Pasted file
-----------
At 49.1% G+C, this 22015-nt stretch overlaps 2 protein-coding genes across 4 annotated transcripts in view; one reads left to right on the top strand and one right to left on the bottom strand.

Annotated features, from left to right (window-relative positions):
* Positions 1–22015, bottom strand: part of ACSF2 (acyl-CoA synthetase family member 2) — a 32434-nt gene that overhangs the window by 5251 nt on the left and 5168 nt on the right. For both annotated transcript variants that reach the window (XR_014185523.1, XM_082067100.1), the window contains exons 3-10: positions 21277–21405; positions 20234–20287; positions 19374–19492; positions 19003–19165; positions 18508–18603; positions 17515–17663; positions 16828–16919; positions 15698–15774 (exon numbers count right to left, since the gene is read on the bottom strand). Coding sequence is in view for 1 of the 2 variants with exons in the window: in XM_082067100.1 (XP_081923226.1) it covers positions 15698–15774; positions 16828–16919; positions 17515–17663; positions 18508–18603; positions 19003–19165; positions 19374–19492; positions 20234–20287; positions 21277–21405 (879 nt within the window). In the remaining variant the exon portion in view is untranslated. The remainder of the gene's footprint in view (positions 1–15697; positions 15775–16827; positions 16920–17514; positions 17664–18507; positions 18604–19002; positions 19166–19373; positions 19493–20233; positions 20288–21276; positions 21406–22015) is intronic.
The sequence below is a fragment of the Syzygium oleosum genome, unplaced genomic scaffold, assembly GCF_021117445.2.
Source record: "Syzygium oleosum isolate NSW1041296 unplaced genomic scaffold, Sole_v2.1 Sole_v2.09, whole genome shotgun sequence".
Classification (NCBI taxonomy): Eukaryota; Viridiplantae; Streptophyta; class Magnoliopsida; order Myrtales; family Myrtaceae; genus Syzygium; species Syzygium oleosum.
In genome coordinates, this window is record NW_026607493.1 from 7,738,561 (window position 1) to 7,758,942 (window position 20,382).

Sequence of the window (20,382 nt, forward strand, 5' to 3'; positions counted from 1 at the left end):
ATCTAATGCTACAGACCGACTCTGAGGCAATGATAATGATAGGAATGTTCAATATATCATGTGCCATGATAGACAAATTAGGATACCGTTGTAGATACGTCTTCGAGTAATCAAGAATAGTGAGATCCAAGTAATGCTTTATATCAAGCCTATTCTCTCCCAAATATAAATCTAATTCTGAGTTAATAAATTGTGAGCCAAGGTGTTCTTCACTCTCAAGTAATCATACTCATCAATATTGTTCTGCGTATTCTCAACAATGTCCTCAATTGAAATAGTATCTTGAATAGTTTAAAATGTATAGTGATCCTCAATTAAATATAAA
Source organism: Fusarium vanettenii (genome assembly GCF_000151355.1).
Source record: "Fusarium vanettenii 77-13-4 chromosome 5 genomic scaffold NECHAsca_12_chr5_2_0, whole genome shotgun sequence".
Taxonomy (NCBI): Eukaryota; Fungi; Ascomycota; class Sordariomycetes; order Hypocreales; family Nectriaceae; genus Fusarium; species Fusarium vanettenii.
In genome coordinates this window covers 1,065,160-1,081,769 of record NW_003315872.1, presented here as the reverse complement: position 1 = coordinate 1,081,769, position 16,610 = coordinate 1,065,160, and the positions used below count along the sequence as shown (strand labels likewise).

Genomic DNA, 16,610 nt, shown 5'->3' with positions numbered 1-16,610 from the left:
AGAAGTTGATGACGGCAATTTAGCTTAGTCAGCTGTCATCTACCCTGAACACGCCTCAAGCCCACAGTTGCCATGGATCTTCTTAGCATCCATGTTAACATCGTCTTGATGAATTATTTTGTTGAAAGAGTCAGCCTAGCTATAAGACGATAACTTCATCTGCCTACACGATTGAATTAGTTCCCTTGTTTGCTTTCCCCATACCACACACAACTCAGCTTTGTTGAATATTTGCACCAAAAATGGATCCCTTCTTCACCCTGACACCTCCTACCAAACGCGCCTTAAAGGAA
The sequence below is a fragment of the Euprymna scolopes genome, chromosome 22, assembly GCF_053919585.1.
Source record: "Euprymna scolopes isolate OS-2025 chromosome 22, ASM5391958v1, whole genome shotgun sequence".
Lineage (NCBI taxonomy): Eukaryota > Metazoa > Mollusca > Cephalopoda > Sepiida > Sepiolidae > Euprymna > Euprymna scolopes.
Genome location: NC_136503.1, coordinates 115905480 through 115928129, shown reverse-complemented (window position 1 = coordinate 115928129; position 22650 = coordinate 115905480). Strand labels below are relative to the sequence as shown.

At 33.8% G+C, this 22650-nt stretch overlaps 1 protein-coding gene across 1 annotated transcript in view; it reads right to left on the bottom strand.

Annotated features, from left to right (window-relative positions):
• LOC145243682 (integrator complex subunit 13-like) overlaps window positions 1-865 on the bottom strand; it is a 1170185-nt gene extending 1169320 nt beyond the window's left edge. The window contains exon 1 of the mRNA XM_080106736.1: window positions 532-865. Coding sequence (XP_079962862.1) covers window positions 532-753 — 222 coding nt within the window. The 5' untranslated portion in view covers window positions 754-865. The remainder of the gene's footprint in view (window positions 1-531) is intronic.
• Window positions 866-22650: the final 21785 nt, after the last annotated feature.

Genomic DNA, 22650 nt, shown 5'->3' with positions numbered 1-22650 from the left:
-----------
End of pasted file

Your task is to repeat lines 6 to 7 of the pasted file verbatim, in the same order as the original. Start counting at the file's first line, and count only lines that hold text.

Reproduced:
Classification (NCBI taxonomy): Eukaryota; Viridiplantae; Streptophyta; class Magnoliopsida; order Myrtales; family Myrtaceae; genus Syzygium; species Syzygium oleosum.
In genome coordinates, this window is record NW_026607493.1 from 7,738,561 (window position 1) to 7,758,942 (window position 20,382).